Rocks That Explode Like Wieners and 7 Other Fun Gemstone Facts
After nearly a year, it's finally here: The new season of Prospectors has begun! In a new episode I was just watching, they showed big chunks of quartz making a kind of popping or clicking noise. Apparently they have molecules of water in them, and when they're dug up from the cool earth and sit out in the sun, the liquid inside warms and expands more than the quartz can expand (naturally), so the rocks explode. Ex-plode!
|Starbrite(TM) Green Tourmaline by John Dyer.
Photo by David Dyer.
It was so cool!!
I know I've confessed to being a gem geek before, but now it's official! Seeing those big rocks just burst open with no one even touching them was, as my aunt says, just plain ol' cool.
I don't think I'll ever get tired of learning fascinating facts about gemstones. I've collected rocks since I was a kid, I've been through GIA's G.G. program, and I've written about gems for years. You'd think that sense of awe and wonder would've worn off some by now, but it hasn't.
(They just exploded! Right there on camera. Like wieners in a microwave.)
Tne place I can always count on to learn fun new details about gemstones is in Lapidary Journal Jewelry Artist magazine. The stories about cutting and polishing gemstones, new gem discoveries, and visits to gem and mineral mines–it's all so exciting. In just the last two issues, I discovered these interesting facts about gems and making gemstone jewelry:
|Poppy Jasper. Photo by Jim Lawson.|
1. "Poppy jasper is a form of orbicular jasper–one having a radial pattern, like an eye," writes LJJA contributor Sharon Elaine Thompson. "Another orbicular jasper you may know is ocean jasper. Like any jasper, poppy jasper is a form of chalcedony quartz and it is as durable as it is beautiful."
2. Tanzanite is hard to find in small sizes; most of the smallest stones have so little color, they aren't too sought after by jewelry designers. "When I first decided to use tanzanite to frame a center stone, I quickly discovered how difficult it is to find tanzanite melee," says Pamela Froman, in an interview with Deborah Yonick. "The smallest I've been able to find is 2mm round. I don't think anyone cuts it smaller than that. Also, the smaller it gets, the less color it holds; if you want a deep shade, there's a size limit."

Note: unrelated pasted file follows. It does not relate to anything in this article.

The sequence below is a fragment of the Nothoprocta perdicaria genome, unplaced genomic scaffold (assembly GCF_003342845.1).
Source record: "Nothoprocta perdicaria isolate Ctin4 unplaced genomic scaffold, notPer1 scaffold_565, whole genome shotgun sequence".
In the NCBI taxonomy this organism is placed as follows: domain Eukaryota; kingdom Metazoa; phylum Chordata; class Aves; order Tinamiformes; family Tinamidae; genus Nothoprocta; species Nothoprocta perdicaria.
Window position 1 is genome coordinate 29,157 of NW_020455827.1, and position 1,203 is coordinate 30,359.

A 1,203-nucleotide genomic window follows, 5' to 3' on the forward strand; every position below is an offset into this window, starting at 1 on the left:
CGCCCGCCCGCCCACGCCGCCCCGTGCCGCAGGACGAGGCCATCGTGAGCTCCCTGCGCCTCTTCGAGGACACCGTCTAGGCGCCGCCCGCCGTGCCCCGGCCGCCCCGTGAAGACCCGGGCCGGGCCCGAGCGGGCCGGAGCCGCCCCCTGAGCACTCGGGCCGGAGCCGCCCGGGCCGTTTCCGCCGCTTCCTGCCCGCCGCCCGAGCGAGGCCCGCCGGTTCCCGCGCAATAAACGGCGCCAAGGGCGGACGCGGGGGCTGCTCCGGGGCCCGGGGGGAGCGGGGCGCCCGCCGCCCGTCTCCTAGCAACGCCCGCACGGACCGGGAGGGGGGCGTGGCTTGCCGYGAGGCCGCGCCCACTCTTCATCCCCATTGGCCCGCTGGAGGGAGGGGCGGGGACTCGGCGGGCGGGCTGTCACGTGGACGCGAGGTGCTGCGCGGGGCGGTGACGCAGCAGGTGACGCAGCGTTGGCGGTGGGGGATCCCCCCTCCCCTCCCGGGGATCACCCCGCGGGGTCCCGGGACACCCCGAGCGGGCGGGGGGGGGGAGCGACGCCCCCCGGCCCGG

|Tanzanite earrings by Barbara Heinrich.
Photo by Tim Callahan.
3. "A synthetic gem has the same chemical and optical properties as the natural gem but is grown in a laboratory," Sharon writes. A synthetic gemstone is a manmade stone created from the same elements found in the natural stone, while imitation stones are simply stones that look like the natural stone. For example, a blue sapphire imitation could be simply blue glass, because it imitates the look of the blue sapphire–it isn't made up of the same materials as a synthetic blue sapphire would be. On the other hand, a real blue gem like tanzanite or iolite could also be considered an imitation for a blue sapphire. While synthetic gems have the same elements and structure as real gems, elements alone don't define the gem!
4. Padparadscha sapphire, named after the lotus flower, is the pinkish-orange variety of sapphire. "True padparadschas have flashes of both orange and pink; otherwise they are simply an orange or a pink sapphire," Sharon writes.
5. According to Sharon, poppy jasper, an opaque but colorful stone popular with designers and artisan jewelers, is found primarily in one area–and that location is private or protected land near Santa Cruz, California.
|Andromeda Cuff by Sydney Lynch. Photo by the artist.|
6. I've often thought about the idea of gemstones as currency. Gems and minerals are "small, portable, concealable ways to concentrate wealth," Sharon writes in an article about the China Effect on gem and rough prices. "Fine gems and minerals can be a form of currency: a million dollars in bills fills a suitcase or two; a million dollars in fine gemstones fits into a pocket." Or even on your finger in a single stone! Swoon. I like thinking of how tiny gems compare to other things–a diamond with a value equal to my house, a sapphire that sells for more than my car, a ruby valued higher than most people's 401k balances. Fascinating! So much value in such a tiny package.
7. Being from the hearty quartz family with a Mohs hardness of 7, "jaspers can take just about anything you can dish out–in normal jewelry wear, that is," Sharon writes in a Smokin' Stones column. "Like any gemstone, however, jaspers are not indestructible." Their toughness and general affordability make jaspers ideal gems for beginning and intermediate jewelry makers to use in bezel setting and such.
|Rutilated quartz. Photo by Jim Lawson.|
Fun stuff, right? Don't miss out on all the fun and informative gemstone and jewelry stuff to come in Lapidary Journal Jewelry Artist magazine. Each issue is packed full of interesting and educational stuff, like gemstone features, tool information, inspiring jewelry designs and tutorials, information about growing your jewelry business and selling jewelry online, gem cutting patterns, expert Q&A, and more–all from industry experts who really know their stuff. Subscribe to Lapidary Journal Jewelry Artist and you'll get all of that and more. It's the oldest gem and jewelry magazine in publication; you don't get that honor without being awesome!
P.S. Are you going to Tucson? Take a look at some of the fun classes you're going to want to take there (including many by Lapidary Journal Jewelry Artist magazine expert contributors and designers), plus see what I'm finally going to get to do!